Committee Rooms, 106 King Street,
Sydney, July 22, 1865.
New South Wales branch of the Irish National League.
To the honorable the President, the Senate
and House of Representatives of the United States of America:
The members of the New South Wales branch of the Irish National League have instructed us, their central committee, to condole with you (the Congress of America) on the calamity that has befallen your nation, and to convey to you their heartfelt sorrow and sympathy for the loss which, in common with the cause of freedom throughout the world, you have sustained by the foul murder by the hand of an assassin of that great, energetic, untiring, and devoted champion of freedom, Abraham Lincoln.
We, as inhabitants of New South Wales, are actuated to this expression of sorrow for America’s great loss by the feeling, among others, that as possessors of free institutions we were greatly benefited by the talent, energy, and Christian virtues displayed by one in the proud position of President of the greates republic of modern times.
In the high and responsible position in which he was placed, his powers were great for the accomplishment of good or evil, and how those powers were used is manifest to the world. By the efforts of the great mind with which he was endowed, he overcame obstacles which to the most experienced statesmen in Europe seemed insurmountable; he suppressed a rebellion, more formidable than the annals of any other country can record; united and brought into amicable intercourse many who were previously actuated in their opposition by the influence of party spirit or sectarian prejudices, and by his powerful abilities he brought his country safe and triumphant from that terrible ordeal through which she has been passing for the last four years.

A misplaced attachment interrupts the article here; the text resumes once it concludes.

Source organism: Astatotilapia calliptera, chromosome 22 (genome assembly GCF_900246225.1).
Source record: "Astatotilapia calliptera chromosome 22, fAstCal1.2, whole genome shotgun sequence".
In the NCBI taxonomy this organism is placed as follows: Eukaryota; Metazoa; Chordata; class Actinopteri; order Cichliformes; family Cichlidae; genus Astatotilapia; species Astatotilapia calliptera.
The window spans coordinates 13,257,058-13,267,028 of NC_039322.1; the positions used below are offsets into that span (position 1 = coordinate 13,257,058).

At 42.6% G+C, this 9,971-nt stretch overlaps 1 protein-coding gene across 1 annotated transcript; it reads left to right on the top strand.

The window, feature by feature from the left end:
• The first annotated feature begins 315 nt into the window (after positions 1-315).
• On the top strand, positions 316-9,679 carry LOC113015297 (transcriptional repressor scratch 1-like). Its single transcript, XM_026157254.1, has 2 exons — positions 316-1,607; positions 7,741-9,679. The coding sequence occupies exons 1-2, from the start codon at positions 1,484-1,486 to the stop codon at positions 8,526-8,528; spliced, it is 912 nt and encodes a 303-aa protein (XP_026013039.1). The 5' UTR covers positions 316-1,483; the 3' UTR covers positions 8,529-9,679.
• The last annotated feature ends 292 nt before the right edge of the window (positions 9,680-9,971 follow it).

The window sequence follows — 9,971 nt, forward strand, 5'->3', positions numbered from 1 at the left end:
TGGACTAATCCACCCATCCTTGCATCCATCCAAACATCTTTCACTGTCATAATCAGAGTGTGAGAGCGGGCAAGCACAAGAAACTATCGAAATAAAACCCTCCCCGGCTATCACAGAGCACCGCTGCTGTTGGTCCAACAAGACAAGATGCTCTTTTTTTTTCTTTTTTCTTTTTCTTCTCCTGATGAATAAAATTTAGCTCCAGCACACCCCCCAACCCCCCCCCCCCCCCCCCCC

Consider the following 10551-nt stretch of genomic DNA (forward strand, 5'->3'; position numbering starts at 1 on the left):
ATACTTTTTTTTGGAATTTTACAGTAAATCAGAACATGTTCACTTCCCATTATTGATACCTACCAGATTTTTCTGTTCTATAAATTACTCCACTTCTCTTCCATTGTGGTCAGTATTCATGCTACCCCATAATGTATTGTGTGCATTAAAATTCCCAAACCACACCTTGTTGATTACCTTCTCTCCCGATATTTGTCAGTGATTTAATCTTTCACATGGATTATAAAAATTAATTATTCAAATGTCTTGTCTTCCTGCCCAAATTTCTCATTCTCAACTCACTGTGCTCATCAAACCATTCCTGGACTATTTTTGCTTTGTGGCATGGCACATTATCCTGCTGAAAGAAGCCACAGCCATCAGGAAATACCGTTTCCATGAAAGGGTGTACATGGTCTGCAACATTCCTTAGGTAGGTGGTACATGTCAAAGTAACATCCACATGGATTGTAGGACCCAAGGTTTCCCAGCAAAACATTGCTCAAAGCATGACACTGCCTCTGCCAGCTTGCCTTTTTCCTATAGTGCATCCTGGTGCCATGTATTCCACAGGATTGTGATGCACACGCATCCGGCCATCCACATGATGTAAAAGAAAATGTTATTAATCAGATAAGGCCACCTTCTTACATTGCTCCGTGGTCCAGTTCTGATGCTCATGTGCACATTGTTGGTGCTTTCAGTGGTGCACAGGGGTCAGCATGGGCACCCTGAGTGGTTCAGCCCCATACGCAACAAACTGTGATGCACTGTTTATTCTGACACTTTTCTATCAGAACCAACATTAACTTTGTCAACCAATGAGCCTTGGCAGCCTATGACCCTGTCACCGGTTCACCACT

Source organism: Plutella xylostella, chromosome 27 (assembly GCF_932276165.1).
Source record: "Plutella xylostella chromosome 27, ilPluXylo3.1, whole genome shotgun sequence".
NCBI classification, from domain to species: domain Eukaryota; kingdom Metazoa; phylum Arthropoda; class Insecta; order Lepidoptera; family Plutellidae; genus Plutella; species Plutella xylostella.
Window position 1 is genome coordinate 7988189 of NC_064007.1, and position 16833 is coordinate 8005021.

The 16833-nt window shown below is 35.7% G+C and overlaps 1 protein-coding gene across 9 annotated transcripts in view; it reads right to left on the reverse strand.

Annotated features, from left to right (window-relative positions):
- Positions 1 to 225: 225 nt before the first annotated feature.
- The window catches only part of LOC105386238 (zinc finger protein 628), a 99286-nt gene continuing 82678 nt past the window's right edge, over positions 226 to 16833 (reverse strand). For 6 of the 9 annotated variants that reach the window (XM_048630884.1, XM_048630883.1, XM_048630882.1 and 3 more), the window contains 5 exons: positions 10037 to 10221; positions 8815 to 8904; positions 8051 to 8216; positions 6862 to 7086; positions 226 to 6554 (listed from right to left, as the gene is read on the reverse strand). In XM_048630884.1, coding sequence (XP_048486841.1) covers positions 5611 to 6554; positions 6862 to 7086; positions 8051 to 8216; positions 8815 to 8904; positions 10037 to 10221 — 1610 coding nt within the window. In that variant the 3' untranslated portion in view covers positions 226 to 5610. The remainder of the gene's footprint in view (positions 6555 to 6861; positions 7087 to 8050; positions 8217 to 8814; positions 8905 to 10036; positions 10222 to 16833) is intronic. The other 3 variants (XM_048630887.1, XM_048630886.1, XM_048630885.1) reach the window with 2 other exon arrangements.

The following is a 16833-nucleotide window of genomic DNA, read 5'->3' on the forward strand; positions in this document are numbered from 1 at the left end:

The members of the Irish National League are also actuated in this far-off land of Australia by gratitude, which is a national characteristic, to express their feelings on the present occasion; they cannot and do not forget that when a code of the most ill-conceived laws deprived them of freedom and prosperity at home, and even seemed to threaten the total extirpation of their race; when unable to meet their landlord’s call, they were expelled from the homes in which they were born; when they appeared deserted by the world, and nothing seemed to remain but death from cold and starvation by the wayside, it was then that America, noble America, with outstretched arms welcomed them to her shores and bestowed upon them her fertile plains and teeming valleys, where now, beside the grand and majestic rivers that beautify and fertilize your country, they reside in freedom and happiness, with honor and credit to themselves, a lasting memorial of the benefits to be derived from that Constitution and that country whose laws they acknowledge and respect.
For these among other reasons we desire to express our warmest sympathy with America, and to pay a tribute of respect and admiration to the memory of the great departed. In conclusion, we beg to express a hope that the united exertions of America’s patriotic sons will secure her peace and happiness, and that the mighty republic of the west, the great home of freedom, the United States of America, may continue to retain her exalted position of one of the great and free nations of the world.
P. J. GROGAN,
JAMES P. GARVAN,
J. J. CURRAN,
J. I. McDERMOT,